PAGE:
Two Juveniles Escape Custody In Two Days; DCS Criticized
by Heather Graf
NASHVILLE, Tenn. - Two escapes in two days have some asking some serious questions about how the Department of Children's Services is handling the juveniles in its custody.
Metro Police were notified at about 10:15 a.m. on Tuesday that 15-year-old Santonio Jenkins had escaped. He was being transported by a contractor who works for DCS, from Nashville's Juvenile Justice Center to a facility in Shelby County.
Now, News Channel 5 has learned another escape happened just the day before. This one, too, involved a juvenile in DCS custody.
"He'd been at a hearing in our building," said Bill Kostrub. who is the Director of Security for the juvenile court of Davidson County. "For some reason, he was unrestrained. DCS decided not to restrain him while they were transporting him to the vehicle."
Surveillance cameras at the justice center were rolling as that teen and a DCS case worker left the building. The video shows the teen distancing himself from the worker, and then when the worker turns his back for a few moments, the teen takes off.
It just so happened that Kostrub, a magistrate, and several other juvenile court employees were leaving for lunch just as that attempted escape took place.
It was them, and not the DCS worker, who chased after the teen and caught him.
"Yeah, I happened to look over my shoulder and saw a white shirt running, and there's no other reason that would happen," he said. "He was maybe a hundred yards from the gate, so we got him pretty quickly."
Juvenile Court Judge Betty Adams Green said the video of that escape is concerning, to say the least.
"First of all, I'm not sure at all my why the sally port wasn't used," she said. "It is a secure area for the pick-up and drop-off of individuals that might be tempted to run. The second issue is the fact that he was just kind of ambling across the parking lot, and the young man in the video, you'll notice, puts more and more distance between himself and the officer."
Judge Adams Green wants everyone to know that the escapes aren't happening under the watch of her staff.
She also would like some answers from DCS.
"I would like to think the DCS would be disturbed by having two run in two days, under very similar situations," she said. "And I know they have the protocols, they have the procedures, the have extensive training, and I think they'll probably take a look at it. I would certainly hope so."
One immediate change she's putting in place is requiring all DCS workers to bring juveniles in and out of court using the secure sally port.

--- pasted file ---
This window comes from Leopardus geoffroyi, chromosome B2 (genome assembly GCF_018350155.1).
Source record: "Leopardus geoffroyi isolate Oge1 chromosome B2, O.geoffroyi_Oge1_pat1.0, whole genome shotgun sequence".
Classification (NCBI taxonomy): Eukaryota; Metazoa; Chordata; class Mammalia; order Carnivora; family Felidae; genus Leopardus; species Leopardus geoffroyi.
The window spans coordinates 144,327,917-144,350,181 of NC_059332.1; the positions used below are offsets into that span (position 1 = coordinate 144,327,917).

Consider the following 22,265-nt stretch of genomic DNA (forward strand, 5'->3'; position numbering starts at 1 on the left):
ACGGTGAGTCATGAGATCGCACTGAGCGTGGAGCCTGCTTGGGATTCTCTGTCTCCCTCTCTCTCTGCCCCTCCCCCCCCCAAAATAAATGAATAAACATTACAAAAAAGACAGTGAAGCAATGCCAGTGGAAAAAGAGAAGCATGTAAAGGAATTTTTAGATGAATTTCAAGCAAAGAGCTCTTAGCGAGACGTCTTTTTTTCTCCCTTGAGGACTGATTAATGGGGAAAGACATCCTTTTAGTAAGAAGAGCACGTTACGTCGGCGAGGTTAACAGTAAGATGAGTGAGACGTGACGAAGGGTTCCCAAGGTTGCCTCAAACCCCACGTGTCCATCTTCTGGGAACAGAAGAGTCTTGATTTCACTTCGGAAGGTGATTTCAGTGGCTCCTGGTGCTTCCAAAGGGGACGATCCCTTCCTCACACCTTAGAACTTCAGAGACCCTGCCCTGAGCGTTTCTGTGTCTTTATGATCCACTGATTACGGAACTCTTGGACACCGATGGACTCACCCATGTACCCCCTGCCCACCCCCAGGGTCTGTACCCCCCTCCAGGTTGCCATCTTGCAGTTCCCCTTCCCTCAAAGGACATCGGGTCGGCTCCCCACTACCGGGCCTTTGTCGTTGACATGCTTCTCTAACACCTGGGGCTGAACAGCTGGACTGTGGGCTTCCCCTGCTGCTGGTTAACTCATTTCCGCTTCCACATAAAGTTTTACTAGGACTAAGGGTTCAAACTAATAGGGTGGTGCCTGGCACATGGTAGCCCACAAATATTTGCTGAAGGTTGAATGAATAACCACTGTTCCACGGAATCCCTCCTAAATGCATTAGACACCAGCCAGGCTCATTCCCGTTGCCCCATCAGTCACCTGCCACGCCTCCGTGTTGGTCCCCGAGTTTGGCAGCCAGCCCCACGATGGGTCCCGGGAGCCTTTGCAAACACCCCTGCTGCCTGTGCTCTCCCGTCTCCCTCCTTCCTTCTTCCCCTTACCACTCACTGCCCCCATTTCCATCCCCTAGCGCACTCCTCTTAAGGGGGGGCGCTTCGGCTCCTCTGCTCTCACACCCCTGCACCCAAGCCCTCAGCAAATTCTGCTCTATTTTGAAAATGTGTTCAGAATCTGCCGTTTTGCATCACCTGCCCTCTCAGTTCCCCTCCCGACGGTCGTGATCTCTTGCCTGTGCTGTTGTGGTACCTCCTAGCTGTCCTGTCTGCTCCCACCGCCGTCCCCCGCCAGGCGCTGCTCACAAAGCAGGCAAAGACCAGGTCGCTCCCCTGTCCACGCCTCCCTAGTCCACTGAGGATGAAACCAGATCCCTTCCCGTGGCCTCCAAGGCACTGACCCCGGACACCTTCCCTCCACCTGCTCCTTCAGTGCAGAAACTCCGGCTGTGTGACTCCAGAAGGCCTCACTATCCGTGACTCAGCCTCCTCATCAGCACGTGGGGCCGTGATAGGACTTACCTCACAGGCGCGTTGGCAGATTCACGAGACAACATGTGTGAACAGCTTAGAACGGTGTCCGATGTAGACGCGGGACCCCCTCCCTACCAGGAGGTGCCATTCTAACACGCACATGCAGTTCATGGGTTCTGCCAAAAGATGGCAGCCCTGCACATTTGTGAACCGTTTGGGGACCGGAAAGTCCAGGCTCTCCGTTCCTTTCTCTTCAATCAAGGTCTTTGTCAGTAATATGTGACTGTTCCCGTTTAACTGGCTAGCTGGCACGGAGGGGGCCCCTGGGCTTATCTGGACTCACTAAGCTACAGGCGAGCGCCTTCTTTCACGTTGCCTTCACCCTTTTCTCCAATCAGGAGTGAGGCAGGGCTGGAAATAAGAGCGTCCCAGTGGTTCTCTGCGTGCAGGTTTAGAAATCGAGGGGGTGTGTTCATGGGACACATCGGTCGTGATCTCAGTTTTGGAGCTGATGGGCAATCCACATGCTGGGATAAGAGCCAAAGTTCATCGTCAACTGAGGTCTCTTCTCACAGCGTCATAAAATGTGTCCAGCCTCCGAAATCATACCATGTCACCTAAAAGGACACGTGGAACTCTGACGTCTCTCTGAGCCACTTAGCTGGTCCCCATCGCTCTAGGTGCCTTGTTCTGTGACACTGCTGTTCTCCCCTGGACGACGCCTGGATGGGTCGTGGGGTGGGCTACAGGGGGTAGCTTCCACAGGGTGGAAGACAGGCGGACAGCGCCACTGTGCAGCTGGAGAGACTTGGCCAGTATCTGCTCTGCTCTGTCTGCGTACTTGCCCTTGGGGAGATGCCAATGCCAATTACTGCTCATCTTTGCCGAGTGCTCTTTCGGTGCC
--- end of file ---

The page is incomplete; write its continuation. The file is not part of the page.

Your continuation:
"I'm not willing to have my officers at risk, quite honestly, so at this point, with Judge Green's guidance, we're going to be a little more demanding," said Kostrub.
NewsChannel 5 took the judge's concerns to DCS, where a spokesperson gave us pages and pages of department policy and protocol, and said both Tuesday's escape and Monday's near-escape will be fully investigated.
She also said restraints such as handcuffs and shackles are used on a case-by-case basis.
The teen who tried to escape Monday was being transferred to a foster care facility. DCS said he wasn't considered to be a violent offender, and that's why he wasn't shackled.
Still, the juvenile court staff said charges included resisting arrest and armed robbery.
Police, meanwhile, are still looking for Santonio Jenkins. His confinement is related to a probation violation. He was last seen wearing leg shackles with an 18-inch spread, blue sweat pants and a white shirt.
Judge Adams Green said escapes like this have the potential to be incredibly dangerous, for both the individual involved and the community.
"A young man on the run like this, they're not thinking like they should," she said.
A magistrate was injured while apprehending the teen who tried to escape on Monday, but he is expected to be okay.
Statement from the Department of Children's Services:
DCS is reviewing the circumstances surrounding the two
incidents this week in Davidson County Juvenile Court. Video surveillance from
the court will be evaluated as part of the review, and appropriate action will
be taken based on review findings. We will be happy to share the results when
the reviews are complete.
DCS has approximately 8,000 children in custody and is
responsible for transporting a large number of youth each day. The department
has comprehensive policies and procedures in place to keep children and youth
safe during transport. If a youth escapes, law enforcement is notified and the
department works to develop an individualized child safety plan to reduce the
likelihood of a reoccurrence. The department may also respond with
administrative action, which could include policy revisions or employee
discipline, when necessary.